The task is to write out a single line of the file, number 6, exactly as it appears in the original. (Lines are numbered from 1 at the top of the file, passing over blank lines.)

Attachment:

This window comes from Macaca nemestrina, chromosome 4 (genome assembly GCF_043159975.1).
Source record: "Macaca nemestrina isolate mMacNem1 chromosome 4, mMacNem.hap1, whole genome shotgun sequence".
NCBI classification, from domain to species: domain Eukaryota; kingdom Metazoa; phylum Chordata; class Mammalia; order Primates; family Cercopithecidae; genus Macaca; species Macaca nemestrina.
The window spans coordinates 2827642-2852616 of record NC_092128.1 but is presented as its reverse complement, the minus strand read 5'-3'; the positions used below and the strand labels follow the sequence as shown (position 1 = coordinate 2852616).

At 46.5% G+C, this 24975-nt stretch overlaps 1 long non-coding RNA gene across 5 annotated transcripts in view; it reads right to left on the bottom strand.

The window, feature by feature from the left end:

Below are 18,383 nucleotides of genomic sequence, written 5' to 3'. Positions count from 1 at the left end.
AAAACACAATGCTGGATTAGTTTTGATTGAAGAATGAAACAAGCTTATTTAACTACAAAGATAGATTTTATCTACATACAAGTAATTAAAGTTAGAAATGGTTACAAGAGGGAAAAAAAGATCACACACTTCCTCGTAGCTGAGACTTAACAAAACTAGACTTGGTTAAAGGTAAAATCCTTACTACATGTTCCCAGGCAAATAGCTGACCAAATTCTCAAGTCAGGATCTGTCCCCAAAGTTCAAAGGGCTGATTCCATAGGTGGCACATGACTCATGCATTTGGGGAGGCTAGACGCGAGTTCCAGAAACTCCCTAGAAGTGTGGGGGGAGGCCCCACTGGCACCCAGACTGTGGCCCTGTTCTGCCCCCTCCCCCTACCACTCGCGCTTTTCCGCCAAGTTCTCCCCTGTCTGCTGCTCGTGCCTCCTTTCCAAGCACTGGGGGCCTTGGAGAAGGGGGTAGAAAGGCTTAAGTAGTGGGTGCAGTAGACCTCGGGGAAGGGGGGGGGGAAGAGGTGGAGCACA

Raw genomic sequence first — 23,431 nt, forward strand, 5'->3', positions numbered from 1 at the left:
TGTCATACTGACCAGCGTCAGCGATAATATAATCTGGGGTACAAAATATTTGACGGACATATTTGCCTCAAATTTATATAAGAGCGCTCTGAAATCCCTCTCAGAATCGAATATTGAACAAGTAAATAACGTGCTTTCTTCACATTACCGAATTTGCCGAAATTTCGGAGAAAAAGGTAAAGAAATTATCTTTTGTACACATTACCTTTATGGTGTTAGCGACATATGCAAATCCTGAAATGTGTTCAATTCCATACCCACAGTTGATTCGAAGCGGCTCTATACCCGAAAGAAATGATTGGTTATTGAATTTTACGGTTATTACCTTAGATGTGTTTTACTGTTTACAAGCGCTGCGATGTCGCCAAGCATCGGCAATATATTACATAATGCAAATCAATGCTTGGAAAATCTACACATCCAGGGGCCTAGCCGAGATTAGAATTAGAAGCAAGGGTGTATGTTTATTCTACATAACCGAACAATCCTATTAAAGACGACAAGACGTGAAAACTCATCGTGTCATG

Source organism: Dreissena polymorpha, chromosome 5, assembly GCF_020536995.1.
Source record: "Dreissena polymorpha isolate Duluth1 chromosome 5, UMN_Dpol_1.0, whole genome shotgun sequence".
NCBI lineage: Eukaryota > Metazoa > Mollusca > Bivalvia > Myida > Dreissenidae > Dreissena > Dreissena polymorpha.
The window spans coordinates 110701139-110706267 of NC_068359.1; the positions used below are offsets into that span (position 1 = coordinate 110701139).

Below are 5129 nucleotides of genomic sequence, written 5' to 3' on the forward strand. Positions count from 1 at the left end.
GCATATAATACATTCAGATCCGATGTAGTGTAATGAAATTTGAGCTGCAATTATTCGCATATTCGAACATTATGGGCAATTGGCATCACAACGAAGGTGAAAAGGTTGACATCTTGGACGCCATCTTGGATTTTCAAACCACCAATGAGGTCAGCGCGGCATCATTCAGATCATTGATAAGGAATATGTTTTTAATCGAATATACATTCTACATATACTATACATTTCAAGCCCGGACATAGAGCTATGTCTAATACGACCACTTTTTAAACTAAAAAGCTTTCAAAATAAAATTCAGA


The window, feature by feature from the left end: